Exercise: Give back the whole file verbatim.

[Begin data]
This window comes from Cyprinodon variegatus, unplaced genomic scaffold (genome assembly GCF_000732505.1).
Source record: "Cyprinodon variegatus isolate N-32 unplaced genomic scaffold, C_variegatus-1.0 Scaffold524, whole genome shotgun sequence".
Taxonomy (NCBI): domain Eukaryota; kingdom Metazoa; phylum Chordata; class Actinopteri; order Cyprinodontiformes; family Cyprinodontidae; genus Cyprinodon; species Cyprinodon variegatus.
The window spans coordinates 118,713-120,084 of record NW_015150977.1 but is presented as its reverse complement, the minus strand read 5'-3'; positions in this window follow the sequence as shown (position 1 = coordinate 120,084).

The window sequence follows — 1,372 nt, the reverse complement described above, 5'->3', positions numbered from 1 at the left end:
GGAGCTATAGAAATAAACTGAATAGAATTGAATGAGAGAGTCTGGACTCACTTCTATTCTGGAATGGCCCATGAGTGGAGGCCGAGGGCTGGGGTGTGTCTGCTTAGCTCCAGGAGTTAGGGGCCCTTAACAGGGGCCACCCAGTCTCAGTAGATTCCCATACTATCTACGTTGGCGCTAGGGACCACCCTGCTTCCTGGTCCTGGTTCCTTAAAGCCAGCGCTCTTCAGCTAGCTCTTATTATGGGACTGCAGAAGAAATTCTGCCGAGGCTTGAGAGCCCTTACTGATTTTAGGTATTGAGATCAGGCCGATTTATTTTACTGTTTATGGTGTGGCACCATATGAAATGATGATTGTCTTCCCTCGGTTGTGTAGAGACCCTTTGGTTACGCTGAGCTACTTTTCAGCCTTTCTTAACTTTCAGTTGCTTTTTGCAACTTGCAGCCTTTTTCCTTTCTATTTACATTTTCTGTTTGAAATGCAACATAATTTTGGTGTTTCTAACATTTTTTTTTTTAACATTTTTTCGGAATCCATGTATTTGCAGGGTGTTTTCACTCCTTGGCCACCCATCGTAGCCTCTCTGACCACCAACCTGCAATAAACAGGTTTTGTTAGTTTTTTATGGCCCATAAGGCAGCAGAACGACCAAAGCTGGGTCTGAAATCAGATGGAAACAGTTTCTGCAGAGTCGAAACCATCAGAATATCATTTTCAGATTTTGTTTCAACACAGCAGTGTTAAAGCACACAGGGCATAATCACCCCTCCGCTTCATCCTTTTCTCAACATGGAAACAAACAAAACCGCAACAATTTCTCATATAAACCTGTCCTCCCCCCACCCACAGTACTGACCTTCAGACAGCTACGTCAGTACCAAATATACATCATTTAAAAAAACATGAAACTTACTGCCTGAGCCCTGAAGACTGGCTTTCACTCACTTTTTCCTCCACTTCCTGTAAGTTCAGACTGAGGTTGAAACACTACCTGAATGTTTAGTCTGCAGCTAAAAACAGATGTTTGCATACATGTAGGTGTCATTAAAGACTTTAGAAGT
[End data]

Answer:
This window comes from Cyprinodon variegatus, unplaced genomic scaffold (genome assembly GCF_000732505.1).
Source record: "Cyprinodon variegatus isolate N-32 unplaced genomic scaffold, C_variegatus-1.0 Scaffold524, whole genome shotgun sequence".
Taxonomy (NCBI): domain Eukaryota; kingdom Metazoa; phylum Chordata; class Actinopteri; order Cyprinodontiformes; family Cyprinodontidae; genus Cyprinodon; species Cyprinodon variegatus.
The window spans coordinates 118,713-120,084 of record NW_015150977.1 but is presented as its reverse complement, the minus strand read 5'-3'; positions in this window follow the sequence as shown (position 1 = coordinate 120,084).

The window sequence follows — 1,372 nt, the reverse complement described above, 5'->3', positions numbered from 1 at the left end:
GGAGCTATAGAAATAAACTGAATAGAATTGAATGAGAGAGTCTGGACTCACTTCTATTCTGGAATGGCCCATGAGTGGAGGCCGAGGGCTGGGGTGTGTCTGCTTAGCTCCAGGAGTTAGGGGCCCTTAACAGGGGCCACCCAGTCTCAGTAGATTCCCATACTATCTACGTTGGCGCTAGGGACCACCCTGCTTCCTGGTCCTGGTTCCTTAAAGCCAGCGCTCTTCAGCTAGCTCTTATTATGGGACTGCAGAAGAAATTCTGCCGAGGCTTGAGAGCCCTTACTGATTTTAGGTATTGAGATCAGGCCGATTTATTTTACTGTTTATGGTGTGGCACCATATGAAATGATGATTGTCTTCCCTCGGTTGTGTAGAGACCCTTTGGTTACGCTGAGCTACTTTTCAGCCTTTCTTAACTTTCAGTTGCTTTTTGCAACTTGCAGCCTTTTTCCTTTCTATTTACATTTTCTGTTTGAAATGCAACATAATTTTGGTGTTTCTAACATTTTTTTTTTTAACATTTTTTCGGAATCCATGTATTTGCAGGGTGTTTTCACTCCTTGGCCACCCATCGTAGCCTCTCTGACCACCAACCTGCAATAAACAGGTTTTGTTAGTTTTTTATGGCCCATAAGGCAGCAGAACGACCAAAGCTGGGTCTGAAATCAGATGGAAACAGTTTCTGCAGAGTCGAAACCATCAGAATATCATTTTCAGATTTTGTTTCAACACAGCAGTGTTAAAGCACACAGGGCATAATCACCCCTCCGCTTCATCCTTTTCTCAACATGGAAACAAACAAAACCGCAACAATTTCTCATATAAACCTGTCCTCCCCCCACCCACAGTACTGACCTTCAGACAGCTACGTCAGTACCAAATATACATCATTTAAAAAAACATGAAACTTACTGCCTGAGCCCTGAAGACTGGCTTTCACTCACTTTTTCCTCCACTTCCTGTAAGTTCAGACTGAGGTTGAAACACTACCTGAATGTTTAGTCTGCAGCTAAAAACAGATGTTTGCATACATGTAGGTGTCATTAAAGACTTTAGAAGT